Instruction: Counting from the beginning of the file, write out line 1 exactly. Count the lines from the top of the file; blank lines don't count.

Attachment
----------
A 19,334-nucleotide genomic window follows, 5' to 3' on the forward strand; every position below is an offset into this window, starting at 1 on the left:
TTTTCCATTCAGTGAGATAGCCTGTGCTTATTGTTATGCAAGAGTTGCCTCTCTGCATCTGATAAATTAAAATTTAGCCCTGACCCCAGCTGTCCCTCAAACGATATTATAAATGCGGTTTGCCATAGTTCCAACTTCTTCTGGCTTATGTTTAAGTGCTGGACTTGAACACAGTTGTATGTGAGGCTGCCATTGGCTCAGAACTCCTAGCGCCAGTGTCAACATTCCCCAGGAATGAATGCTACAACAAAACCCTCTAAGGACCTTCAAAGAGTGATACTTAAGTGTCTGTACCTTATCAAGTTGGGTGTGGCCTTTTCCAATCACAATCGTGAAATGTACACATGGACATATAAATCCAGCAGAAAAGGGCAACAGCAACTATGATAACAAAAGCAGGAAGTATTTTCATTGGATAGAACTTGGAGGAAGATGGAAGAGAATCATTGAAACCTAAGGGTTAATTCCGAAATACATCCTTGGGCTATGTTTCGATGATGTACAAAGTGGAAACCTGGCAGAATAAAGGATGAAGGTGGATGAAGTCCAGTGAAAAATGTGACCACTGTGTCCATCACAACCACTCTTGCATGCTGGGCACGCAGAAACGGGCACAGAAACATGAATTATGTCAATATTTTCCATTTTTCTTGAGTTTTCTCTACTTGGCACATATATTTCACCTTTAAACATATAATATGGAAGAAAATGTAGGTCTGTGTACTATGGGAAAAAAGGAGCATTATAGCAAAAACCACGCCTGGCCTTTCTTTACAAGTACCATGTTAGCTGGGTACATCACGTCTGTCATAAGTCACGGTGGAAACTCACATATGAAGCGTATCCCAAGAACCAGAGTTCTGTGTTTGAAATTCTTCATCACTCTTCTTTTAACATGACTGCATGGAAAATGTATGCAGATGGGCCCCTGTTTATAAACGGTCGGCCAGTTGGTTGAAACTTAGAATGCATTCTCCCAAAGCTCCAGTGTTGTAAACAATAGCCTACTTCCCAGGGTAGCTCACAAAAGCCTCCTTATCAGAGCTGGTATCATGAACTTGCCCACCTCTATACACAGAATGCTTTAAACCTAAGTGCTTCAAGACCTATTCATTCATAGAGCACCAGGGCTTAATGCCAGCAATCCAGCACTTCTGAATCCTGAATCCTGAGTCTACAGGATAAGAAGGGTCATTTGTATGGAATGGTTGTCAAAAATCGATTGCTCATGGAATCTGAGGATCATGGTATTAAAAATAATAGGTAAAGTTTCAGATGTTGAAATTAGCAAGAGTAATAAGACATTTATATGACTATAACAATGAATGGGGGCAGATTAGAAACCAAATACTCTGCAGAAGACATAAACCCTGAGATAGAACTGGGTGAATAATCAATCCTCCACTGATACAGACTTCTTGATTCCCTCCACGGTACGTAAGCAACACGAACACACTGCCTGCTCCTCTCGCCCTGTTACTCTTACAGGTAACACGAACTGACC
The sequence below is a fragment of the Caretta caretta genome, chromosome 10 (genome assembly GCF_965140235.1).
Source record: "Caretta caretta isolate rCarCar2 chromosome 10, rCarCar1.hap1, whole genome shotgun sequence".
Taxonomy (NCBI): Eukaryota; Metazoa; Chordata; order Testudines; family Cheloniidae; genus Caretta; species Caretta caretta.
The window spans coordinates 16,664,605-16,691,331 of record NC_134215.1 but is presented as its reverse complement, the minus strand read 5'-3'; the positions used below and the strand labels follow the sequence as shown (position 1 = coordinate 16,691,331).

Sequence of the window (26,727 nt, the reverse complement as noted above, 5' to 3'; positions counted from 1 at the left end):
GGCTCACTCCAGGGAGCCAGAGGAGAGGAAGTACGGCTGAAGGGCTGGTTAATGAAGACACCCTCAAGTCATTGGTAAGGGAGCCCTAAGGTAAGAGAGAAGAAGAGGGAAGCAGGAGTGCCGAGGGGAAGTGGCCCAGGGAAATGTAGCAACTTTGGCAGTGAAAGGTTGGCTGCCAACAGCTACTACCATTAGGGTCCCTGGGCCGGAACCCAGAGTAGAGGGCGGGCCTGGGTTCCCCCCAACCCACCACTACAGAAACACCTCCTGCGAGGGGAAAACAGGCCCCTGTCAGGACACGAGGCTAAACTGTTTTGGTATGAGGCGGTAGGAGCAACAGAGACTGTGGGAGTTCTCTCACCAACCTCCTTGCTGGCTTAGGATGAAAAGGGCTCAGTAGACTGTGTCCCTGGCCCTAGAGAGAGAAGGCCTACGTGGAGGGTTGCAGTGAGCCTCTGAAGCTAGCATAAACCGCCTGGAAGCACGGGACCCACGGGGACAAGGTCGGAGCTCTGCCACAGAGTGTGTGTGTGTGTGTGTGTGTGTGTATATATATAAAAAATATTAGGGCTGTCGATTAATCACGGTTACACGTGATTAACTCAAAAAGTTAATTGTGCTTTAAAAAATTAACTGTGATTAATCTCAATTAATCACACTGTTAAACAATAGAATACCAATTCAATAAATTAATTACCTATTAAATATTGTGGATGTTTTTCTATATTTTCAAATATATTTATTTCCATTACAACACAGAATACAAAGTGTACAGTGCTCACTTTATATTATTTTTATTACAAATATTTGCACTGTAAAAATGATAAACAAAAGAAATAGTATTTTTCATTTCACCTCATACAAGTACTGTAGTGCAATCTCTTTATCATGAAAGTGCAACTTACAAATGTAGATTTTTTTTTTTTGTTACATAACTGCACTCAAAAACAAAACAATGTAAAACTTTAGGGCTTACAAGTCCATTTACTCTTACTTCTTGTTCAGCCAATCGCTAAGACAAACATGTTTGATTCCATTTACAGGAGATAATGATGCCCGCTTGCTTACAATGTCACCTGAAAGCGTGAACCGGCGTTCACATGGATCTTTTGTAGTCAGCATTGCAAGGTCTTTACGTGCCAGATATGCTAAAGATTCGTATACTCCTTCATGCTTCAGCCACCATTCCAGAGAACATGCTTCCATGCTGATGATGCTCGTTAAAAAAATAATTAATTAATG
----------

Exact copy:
A 19,334-nucleotide genomic window follows, 5' to 3' on the forward strand; every position below is an offset into this window, starting at 1 on the left: